Life insurance, car insurance, homeowners insurance… there's a lot to consider for each one. To help you get started, we created this guide with the help of insurance adjuster Edgar Barzaga.
With more than six years of experience working in insurance, for Edgar Barzaga, the most satisfying part of his work is sitting down with his clients to help them understand the various options and choose the insurance that best fits their needs. “It motivates me knowing that my job is useful,” he explains.
He's a native of Cuba but has been living in the United States for more than 15 years. At first, he stayed in Miami, where he worked in his profession as an engineer. But he decided to focus on insurance and moved to Houston several years ago.
With his help, we're going to define some basic concepts to understand the world of insurance, which will be very useful to you when you buy or renew your life, auto, or homeowner's insurance policy.
First, two terms that relate to all types of insurance, and which are necessary to keep in mind.
1. Premium: A monthly fee you pay in order to be insured. “In other words, the real cost that the client has to pay to be eligible to receive the policy's benefits,” notes Edgar. Normally, the higher the premium, the more generous the coverage. In some cases, however, companies do charge higher premiums when they suspect there may be a higher risk.
2. Deductible: The portion paid by the policyholder when an incident occurs (accident, fire, etc.). “Let's say the deductible is $1,000 and the damage caused was $60,000. They (the insurer) will pay $59,000,” explains Edgar.
Homeowner’s insurance is a type of insurance that “packs” in various things, but each one is different. It includes the dwelling, personal property insurance, loss of use, liability and medical payment.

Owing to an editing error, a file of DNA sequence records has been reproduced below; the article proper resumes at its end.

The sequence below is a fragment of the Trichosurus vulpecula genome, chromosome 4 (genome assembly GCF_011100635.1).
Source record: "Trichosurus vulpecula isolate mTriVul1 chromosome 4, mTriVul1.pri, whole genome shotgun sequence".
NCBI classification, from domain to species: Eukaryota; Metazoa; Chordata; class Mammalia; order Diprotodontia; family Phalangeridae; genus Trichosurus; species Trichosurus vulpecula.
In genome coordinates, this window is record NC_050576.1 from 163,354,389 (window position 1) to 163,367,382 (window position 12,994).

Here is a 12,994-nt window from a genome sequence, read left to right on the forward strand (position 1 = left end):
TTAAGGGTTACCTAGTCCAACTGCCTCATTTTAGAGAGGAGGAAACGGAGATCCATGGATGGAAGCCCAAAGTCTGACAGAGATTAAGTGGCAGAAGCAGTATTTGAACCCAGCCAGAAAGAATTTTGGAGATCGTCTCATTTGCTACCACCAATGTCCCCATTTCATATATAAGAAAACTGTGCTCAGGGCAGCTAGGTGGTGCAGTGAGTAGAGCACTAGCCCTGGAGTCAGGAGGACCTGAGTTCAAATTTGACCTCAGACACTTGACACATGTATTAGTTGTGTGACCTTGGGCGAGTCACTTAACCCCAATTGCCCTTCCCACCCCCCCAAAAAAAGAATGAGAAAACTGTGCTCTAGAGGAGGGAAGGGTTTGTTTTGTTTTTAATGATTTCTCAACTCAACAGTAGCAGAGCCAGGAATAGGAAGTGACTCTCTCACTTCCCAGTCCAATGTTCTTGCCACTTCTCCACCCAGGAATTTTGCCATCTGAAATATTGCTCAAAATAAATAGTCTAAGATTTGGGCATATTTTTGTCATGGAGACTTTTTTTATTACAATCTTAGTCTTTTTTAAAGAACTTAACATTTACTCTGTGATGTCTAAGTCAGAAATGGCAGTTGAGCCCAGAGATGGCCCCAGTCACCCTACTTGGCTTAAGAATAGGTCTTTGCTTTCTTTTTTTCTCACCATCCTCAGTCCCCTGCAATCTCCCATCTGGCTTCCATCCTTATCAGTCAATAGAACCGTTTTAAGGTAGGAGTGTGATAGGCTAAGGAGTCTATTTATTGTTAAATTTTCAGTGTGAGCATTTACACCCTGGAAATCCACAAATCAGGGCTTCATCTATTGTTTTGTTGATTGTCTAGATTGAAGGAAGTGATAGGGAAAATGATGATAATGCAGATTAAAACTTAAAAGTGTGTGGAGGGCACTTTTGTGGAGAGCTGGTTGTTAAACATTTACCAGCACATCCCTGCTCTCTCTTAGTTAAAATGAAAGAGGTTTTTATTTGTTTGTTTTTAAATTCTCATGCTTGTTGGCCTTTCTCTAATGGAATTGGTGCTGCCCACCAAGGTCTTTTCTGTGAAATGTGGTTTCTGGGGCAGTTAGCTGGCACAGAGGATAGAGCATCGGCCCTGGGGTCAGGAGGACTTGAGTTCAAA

3. Dwelling: “The cost the insurance company will pay to rebuild or completely replace the property,” explains Edgar. That is to mean, when the house is completely destroyed for whatever reason. Normally, it's the same amount of money that the bank lends you to cover the mortgage. For example, if you make an initial payment of $10,000 to buy a house valued at $250,000, and the bank lends you $240,000, that's the sum of the dwelling.
4. Personal property insurance: This portion of the insurance covers everything inside the house (furniture, jewelry, household appliances), plus other assets which were not part of the original construction, but are inside the property. For example, the patio fence. “If you pick up the property by one corner and you shake it, everything that falls is personal property,” jokes Edgar to reinforce his example.
5. Loss of use: Let's imagine that something happens which renders your house uninhabitable for some time. While the repairs are underway, this aspect of the homeowner's insurance “is money given to the policyholder to stay in a hotel or other property of the same category as the one in which they were living,” says Edgar.